Color change has long fascinated people. Traditionally used for discoloration, phthalein dyes are the main class of pH indicators. The Phthalein dye test is a test to determine the presence of phenolic functional groups.
Figure 1: An image showing the analytical chemistry lab available in the phthalein-dye test simulation from Labster. The simulation is useful for High School and University/College courses.
Alcohols are functional groups that have a hydroxy group (-OH) bonded to a saturated carbon. When a hydroxy group is attached to an aromatic ring, the functional group is referred to as a phenol. Note that phenol is the name of the functional group and the simplest compound in this group. Phenol is a hydroxyl group (-OH) of an aromatic ring or simply a hydroxyl derivative of an aromatic compound. Phenols are one of the most versatile and important industrial organic chemicals.
Read on for some thoughts on why this can be a challenging topic for teachers and students alike, five suggestions to help change that, and thoughts on why a virtual lab could make things easier.
There are three major reasons:
The fact that students cannot visualize the processes, and not seeing their relevance to the real world can make studying it tough.
Acids have been defined in three ways namely:
An acid increases the number of hydrogen ions when dissolved in water. (The Arrhenius definition).
An acid is a species that donates a proton or hydrogen ion (H+). (The Brønsted-Lowry definition).
An acid is a species that accepts an electron pair. (The Lewis definition)
Bases have three definitions that are basically the opposite of acid as follows:
A base increases the amount of hydroxide ions when dissolved in water. (The Arrhenius definition)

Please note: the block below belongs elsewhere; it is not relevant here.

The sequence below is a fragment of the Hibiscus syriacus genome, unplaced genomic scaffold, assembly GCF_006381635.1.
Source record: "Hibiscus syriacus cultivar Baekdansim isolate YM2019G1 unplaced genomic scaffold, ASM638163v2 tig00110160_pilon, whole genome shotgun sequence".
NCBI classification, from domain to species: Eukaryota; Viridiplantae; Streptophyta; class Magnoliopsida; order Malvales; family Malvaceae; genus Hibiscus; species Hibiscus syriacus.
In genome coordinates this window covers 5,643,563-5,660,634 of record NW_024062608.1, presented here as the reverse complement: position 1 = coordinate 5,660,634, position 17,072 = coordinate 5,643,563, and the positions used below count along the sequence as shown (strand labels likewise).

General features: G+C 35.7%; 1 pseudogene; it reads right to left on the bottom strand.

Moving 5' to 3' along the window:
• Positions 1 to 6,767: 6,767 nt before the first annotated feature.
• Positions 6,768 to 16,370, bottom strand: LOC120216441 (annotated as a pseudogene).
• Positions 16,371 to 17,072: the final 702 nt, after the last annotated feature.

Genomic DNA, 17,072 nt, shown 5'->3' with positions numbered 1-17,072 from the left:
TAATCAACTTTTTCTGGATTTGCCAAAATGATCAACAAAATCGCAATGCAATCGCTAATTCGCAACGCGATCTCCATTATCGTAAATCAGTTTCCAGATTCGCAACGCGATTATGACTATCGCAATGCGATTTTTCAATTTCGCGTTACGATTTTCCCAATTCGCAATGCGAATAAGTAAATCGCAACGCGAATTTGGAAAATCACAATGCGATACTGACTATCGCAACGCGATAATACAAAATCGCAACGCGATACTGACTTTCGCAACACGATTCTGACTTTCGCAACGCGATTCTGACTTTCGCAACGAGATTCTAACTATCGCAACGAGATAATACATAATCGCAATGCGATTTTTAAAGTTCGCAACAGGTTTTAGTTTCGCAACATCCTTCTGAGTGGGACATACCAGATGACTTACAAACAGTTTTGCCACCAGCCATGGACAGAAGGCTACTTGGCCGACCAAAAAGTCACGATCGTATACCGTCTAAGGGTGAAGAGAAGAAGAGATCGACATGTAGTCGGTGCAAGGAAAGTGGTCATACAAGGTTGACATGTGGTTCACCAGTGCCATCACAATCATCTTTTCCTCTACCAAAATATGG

A base is a species that accepts a proton or hydrogen ion (H+). (The Brønsted-Lowry definition)
A base is a species that donates an electron pair. (The Lewis definition)
Alkalis are bases that are soluble in water. For example, both copper oxide and sodium hydroxide are bases, but only sodium hydroxide is an alkali because it dissolves in water.
A pH indicator is a substance added to a solution to visually measure the approximate pH. The color of the pH indicator solution depends on the pH of the solution. For example, an indicator can be red in an acidic solution and blue in a basic solution. pH indicators are often used in laboratories to mark the end point of a titration. You can also use it outside the laboratory to measure the acidity of soil or water. Many pH indicators are available and each indicator has a different color change at different pH levels. Some examples of pH indicators are thymol blue, phenolphthalein, and thymolphthalein.
Natural pH indicators:
All of the naturally occurring pH indicators in Figure 3 have a pH-dependent color change, but the mechanism that causes the color change varies between them. The color of a hydrangea flower depends on whether there are aluminum ions in the petals. In acidic soils, aluminum ions in the soil can be absorbed by hydrangea leaves, turning them blue. On the other hand, curcumin, anthocyanins, and litmus are substances that change their chemical structure when there is a change in pH, and this change in chemical structure causes a color change.
Figure 3: Naturally sourced pH indicators.
How Do pH Indicators Work?
The pH changes the shape of the indicator molecule. Acids and bases are solutions with lots of free H+ or OH- ions. When mixed with an indicator, these reactive ions add or remove from the molecule. With new atoms, charges, and bonds, molecules take on new shapes.
The shape of the molecule determines its color. White light is made up of all the different frequencies and colors of light. As it passes through the sample, light is continuously reflected, absorbed, and re-emitted. The amount absorbed by each frequency of light depends on the shape of the molecule and the bonds it forms. So the pH changes shape, then the shape changes color.
The Phthalein Dye Test:
Most phenols give this exact test and show the right results. Its purpose is to detect the presence of phenolic functional groups in a given sample. Its mode of activity is that phenol condenses on heating with phthalic anhydride in the presence of concentrated sulfuric acid which then forms phenolphthalein. Phenolphthalein gives a pink-colored compound when reacted with a limited amount of sodium hydroxide, whereas more sodium hydroxide produces a colorless compound.